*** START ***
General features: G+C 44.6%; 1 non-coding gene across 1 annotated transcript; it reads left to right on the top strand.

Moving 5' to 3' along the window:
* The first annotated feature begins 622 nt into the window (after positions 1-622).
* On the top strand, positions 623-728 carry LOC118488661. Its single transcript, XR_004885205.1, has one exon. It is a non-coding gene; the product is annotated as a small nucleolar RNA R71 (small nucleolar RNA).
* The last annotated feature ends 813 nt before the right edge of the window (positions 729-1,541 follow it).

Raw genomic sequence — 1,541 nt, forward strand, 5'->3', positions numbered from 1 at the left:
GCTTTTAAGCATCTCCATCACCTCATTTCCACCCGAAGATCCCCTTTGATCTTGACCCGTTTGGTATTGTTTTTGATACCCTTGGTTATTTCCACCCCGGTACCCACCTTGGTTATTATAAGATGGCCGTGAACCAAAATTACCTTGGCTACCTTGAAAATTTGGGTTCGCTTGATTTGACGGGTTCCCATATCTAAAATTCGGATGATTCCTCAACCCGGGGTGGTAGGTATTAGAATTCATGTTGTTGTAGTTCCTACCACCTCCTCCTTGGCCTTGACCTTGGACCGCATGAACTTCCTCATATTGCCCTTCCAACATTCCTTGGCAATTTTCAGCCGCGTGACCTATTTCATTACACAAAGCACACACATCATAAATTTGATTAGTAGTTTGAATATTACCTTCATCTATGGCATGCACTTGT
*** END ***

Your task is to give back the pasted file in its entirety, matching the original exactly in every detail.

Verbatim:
General features: G+C 44.6%; 1 non-coding gene across 1 annotated transcript; it reads left to right on the top strand.

Moving 5' to 3' along the window:
* The first annotated feature begins 622 nt into the window (after positions 1-622).
* On the top strand, positions 623-728 carry LOC118488661. Its single transcript, XR_004885205.1, has one exon. It is a non-coding gene; the product is annotated as a small nucleolar RNA R71 (small nucleolar RNA).
* The last annotated feature ends 813 nt before the right edge of the window (positions 729-1,541 follow it).

Raw genomic sequence — 1,541 nt, forward strand, 5'->3', positions numbered from 1 at the left:
GCTTTTAAGCATCTCCATCACCTCATTTCCACCCGAAGATCCCCTTTGATCTTGACCCGTTTGGTATTGTTTTTGATACCCTTGGTTATTTCCACCCCGGTACCCACCTTGGTTATTATAAGATGGCCGTGAACCAAAATTACCTTGGCTACCTTGAAAATTTGGGTTCGCTTGATTTGACGGGTTCCCATATCTAAAATTCGGATGATTCCTCAACCCGGGGTGGTAGGTATTAGAATTCATGTTGTTGTAGTTCCTACCACCTCCTCCTTGGCCTTGACCTTGGACCGCATGAACTTCCTCATATTGCCCTTCCAACATTCCTTGGCAATTTTCAGCCGCGTGACCTATTTCATTACACAAAGCACACACATCATAAATTTGATTAGTAGTTTGAATATTACCTTCATCTATGGCATGCACTTGT